Selecting a Project Approach

Like deployment models, there are also various tactical project selection approaches for IT firms:

1. No Lean, Little Six Sigma

This approach is about reaping the lowest hanging fruit. Practitioners collect product performance and defect data, perform simple Pareto analysis and create fishbone diagrams. From a vital few x’s they move to a solution set and pilot an improvement. This lightweight DMAIC is best used during Phase 1 to win confidence and increase the comfort factor around Lean Six Sigma.

2. All Lean, Little Six Sigma

Here practitioners stress improvement of visible problems based on Lean thinking . With this approach, the seven types of Lean wastes are introduced. The quality issues addressed may relate to flow or speed, for example, in transactional software processes as well as software engineering.

A Lean thinker should ask basic questions, such as How many of the software design stages add real value to the customer? Where is the maximum lead time? Where is the weakest link in the chain? An FMEA can do wonders, surfacing hidden design issues and saving a business from enormous risk exposure. For that matter, practitioners should try applying Lean concepts to a simple C code by acquiring the high level design and the flow diagram, and asking value stream questions.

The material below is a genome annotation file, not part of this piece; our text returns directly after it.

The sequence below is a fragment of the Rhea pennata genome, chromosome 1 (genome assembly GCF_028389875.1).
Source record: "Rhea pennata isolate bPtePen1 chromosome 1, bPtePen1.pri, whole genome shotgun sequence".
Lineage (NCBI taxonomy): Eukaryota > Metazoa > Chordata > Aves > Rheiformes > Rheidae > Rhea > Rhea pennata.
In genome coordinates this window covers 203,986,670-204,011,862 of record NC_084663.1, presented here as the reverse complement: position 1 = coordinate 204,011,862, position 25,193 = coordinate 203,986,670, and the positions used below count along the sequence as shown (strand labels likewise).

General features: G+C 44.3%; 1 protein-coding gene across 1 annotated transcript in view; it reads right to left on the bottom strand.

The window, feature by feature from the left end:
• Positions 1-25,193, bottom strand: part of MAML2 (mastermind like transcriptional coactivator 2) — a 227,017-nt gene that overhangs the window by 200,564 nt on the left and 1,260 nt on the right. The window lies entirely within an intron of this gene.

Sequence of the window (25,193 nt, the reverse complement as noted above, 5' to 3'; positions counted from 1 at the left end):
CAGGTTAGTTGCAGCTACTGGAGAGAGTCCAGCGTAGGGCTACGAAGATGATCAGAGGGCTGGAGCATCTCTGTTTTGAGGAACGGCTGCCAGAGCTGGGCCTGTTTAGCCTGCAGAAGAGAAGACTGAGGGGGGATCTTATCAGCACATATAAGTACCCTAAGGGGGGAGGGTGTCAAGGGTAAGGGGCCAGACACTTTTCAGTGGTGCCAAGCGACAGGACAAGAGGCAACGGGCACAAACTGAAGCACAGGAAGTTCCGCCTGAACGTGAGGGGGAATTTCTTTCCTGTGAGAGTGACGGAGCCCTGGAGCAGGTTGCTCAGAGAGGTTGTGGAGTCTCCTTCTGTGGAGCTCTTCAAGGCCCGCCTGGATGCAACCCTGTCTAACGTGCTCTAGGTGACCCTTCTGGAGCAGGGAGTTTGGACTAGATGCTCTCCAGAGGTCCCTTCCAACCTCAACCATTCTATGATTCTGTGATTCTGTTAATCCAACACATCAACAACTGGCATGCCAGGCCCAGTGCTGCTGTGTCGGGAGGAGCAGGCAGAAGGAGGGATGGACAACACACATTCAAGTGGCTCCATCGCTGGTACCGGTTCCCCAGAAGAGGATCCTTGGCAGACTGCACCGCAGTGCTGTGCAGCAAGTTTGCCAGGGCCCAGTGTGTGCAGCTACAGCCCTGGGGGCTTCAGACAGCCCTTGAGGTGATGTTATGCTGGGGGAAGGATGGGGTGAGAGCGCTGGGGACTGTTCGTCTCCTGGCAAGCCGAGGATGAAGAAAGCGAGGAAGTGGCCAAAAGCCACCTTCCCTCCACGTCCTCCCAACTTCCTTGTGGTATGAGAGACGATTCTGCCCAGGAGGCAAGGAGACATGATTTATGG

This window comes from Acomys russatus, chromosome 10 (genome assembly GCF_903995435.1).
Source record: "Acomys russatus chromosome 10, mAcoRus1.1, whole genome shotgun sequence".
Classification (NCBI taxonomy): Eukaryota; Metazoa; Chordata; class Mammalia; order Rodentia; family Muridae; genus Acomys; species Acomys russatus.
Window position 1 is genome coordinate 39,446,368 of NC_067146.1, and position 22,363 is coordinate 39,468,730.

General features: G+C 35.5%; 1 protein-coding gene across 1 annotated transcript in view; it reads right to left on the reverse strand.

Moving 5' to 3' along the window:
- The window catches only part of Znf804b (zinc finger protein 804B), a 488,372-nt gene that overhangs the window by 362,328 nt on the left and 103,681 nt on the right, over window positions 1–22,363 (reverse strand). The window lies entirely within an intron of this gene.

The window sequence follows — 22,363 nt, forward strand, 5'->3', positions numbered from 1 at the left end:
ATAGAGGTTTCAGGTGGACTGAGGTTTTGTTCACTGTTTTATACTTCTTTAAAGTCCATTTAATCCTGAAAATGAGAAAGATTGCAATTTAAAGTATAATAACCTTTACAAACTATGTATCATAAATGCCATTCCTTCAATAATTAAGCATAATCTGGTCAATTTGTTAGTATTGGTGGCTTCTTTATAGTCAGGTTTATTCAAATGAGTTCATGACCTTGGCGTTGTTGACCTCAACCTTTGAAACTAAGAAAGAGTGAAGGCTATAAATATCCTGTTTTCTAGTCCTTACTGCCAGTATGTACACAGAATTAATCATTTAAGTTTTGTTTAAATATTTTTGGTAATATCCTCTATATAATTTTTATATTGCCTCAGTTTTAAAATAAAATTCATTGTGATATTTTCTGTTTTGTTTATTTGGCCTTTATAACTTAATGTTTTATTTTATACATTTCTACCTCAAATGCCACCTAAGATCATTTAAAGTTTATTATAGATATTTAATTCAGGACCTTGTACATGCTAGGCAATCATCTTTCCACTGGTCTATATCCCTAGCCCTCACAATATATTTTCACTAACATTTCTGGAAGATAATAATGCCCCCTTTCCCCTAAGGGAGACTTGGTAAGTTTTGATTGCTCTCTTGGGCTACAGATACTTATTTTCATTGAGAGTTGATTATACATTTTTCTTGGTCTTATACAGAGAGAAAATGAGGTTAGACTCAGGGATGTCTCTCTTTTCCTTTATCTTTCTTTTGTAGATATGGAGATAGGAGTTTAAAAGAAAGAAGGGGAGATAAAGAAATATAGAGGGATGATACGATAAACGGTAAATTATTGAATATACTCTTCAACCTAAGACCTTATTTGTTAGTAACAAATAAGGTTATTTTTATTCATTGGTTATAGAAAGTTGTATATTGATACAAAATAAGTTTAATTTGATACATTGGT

3. All Lean, All Six Sigma

This method involves leveraging Six Sigma to find hidden problems, applying core statistics and using design of experiments (DOE). The best thing about software is, without much cost, practitioners easily can experiment and find the optimum level of various controllable factors in computer programs. Today, in the age of object-oriented analysis and design service-oriented architecture, almost every product feature is configurable or tweakable. Hence, the more complicated Six Sigma tools are all applicable to software projects. Some sample project areas and the tools used are:

  • Performance tuning of a batch process (DOE)
  • Determining schedule slippage variation across large projects (ANOVA)
  • Detecting service-level agreement variation for large clients (regression analysis)
  • Setting up a customer service desk for optimum performance (DOE)
  • Creating software defect prediction model (Monte Carlo simulation)

The table below is a recommended deployment matrix that has the highest probability of success, irrespective of organizational culture and environment.

Mix of Project Types Across Deployment Phases
Project Categories Strategic Deployment Phases
Project selection Practice or application Middle out Move to top Top down
No Lean, Little Six Sigma Kaizen or root cause analysis work outs 80 percent 40 percent 30 percent
All Lean, Little Six Sigma Development process and technology, Lean thinking 20 percent 50 percent 30 percent
All Lean, All Six Sigma Advanced Lean six Sigma to address hidden variation N/A 10 percent 40 percent
*Percent figures refer to the percent of projects delivered in each category

Lean Six Sigma in IT Grows Up

Lean Six Sigma in IT should no longer be a myth. It can be as successful in the IT domain as in any other. Practitioners need to not only be careful about using the best fit deployment model alongside appropriate project selection, but also to come forward to share their success stories (and failures) with each other. This will help to transform the use of Lean Six Sigma in the IT world.